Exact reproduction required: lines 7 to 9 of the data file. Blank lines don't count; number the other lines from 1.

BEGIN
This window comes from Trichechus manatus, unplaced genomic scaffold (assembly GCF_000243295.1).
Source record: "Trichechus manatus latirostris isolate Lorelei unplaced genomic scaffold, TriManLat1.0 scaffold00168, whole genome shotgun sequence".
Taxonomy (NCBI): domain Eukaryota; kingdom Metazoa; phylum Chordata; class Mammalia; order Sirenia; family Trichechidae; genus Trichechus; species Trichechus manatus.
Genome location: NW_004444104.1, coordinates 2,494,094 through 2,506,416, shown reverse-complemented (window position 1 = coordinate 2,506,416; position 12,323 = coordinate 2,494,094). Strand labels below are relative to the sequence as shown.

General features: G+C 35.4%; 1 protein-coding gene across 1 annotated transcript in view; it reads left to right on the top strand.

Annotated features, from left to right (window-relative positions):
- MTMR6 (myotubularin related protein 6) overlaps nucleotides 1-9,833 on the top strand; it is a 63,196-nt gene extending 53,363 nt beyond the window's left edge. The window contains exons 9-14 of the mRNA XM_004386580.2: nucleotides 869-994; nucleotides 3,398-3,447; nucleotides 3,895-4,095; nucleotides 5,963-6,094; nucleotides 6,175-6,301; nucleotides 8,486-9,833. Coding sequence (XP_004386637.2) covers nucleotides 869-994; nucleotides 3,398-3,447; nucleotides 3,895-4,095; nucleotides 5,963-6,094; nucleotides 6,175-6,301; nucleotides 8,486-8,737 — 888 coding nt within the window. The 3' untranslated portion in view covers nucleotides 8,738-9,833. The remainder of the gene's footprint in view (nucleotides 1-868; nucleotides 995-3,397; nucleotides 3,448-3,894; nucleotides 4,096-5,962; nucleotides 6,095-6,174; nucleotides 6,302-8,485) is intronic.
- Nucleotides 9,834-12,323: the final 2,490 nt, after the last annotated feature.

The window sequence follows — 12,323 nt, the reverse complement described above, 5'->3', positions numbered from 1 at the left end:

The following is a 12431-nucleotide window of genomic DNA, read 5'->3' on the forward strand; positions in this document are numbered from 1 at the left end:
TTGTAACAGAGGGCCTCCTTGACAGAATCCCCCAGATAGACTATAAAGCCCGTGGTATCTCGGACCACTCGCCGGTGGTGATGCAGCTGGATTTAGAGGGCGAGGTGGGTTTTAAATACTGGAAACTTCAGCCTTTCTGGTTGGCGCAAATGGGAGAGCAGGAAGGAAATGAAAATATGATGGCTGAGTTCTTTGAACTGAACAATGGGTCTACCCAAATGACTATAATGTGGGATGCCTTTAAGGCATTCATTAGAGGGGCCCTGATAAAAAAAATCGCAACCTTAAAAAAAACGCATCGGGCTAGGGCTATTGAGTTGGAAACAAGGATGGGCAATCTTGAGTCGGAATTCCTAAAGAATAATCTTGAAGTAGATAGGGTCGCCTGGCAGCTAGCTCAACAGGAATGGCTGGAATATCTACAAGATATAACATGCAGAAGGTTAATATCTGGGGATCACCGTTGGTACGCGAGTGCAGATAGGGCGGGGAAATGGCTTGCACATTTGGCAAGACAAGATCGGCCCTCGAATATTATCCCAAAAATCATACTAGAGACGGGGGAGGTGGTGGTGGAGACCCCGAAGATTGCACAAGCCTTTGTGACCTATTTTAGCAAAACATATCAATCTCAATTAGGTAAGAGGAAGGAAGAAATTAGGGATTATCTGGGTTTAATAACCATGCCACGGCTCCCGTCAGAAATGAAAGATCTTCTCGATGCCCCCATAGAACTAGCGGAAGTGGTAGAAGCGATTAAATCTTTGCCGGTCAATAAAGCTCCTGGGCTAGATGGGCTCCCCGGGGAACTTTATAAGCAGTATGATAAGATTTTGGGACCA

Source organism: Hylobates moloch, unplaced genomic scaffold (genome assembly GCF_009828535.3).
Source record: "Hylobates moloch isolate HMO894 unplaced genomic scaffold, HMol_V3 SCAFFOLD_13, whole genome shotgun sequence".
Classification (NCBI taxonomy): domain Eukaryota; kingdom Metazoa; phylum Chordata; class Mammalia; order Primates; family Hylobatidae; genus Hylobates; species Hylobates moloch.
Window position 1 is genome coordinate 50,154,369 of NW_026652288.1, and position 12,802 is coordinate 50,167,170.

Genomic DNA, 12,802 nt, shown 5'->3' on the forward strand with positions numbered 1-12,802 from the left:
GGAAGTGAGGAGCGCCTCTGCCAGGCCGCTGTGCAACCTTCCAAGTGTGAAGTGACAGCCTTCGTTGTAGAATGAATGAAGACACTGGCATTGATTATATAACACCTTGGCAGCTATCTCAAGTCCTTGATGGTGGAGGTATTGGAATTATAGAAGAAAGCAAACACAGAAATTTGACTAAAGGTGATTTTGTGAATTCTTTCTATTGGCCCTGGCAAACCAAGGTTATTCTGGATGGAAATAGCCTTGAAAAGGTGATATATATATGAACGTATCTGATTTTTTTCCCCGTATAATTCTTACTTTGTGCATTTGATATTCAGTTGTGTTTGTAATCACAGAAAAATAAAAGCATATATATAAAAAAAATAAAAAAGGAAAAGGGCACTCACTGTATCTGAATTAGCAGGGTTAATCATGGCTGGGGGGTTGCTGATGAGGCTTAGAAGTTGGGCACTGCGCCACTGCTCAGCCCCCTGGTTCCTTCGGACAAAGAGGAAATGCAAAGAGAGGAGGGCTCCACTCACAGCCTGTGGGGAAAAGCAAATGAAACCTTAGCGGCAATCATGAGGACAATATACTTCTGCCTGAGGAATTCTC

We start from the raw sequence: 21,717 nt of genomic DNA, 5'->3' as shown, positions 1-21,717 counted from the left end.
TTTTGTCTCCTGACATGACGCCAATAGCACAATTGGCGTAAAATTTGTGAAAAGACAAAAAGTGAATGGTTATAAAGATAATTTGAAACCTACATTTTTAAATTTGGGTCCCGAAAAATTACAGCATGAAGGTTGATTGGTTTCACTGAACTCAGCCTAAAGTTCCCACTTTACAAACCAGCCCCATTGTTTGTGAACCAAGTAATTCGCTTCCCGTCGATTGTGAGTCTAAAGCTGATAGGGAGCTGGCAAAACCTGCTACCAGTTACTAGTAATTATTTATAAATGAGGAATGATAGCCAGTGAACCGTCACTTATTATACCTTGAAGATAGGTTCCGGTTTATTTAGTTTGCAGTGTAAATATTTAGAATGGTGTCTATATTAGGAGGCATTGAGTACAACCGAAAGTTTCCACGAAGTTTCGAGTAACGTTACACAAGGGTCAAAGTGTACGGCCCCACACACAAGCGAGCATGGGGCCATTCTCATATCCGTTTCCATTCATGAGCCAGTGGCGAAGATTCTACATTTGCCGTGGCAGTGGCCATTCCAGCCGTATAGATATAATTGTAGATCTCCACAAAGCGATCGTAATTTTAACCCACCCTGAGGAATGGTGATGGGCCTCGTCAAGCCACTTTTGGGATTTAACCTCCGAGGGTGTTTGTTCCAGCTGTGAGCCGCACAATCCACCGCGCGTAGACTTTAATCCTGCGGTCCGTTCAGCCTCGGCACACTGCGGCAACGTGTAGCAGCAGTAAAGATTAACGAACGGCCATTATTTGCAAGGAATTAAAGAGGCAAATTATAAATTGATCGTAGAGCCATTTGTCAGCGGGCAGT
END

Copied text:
- MTMR6 (myotubularin related protein 6) overlaps nucleotides 1-9,833 on the top strand; it is a 63,196-nt gene extending 53,363 nt beyond the window's left edge. The window contains exons 9-14 of the mRNA XM_004386580.2: nucleotides 869-994; nucleotides 3,398-3,447; nucleotides 3,895-4,095; nucleotides 5,963-6,094; nucleotides 6,175-6,301; nucleotides 8,486-9,833. Coding sequence (XP_004386637.2) covers nucleotides 869-994; nucleotides 3,398-3,447; nucleotides 3,895-4,095; nucleotides 5,963-6,094; nucleotides 6,175-6,301; nucleotides 8,486-8,737 — 888 coding nt within the window. The 3' untranslated portion in view covers nucleotides 8,738-9,833. The remainder of the gene's footprint in view (nucleotides 1-868; nucleotides 995-3,397; nucleotides 3,448-3,894; nucleotides 4,096-5,962; nucleotides 6,095-6,174; nucleotides 6,302-8,485) is intronic.
- Nucleotides 9,834-12,323: the final 2,490 nt, after the last annotated feature.

The window sequence follows — 12,323 nt, the reverse complement described above, 5'->3', positions numbered from 1 at the left end: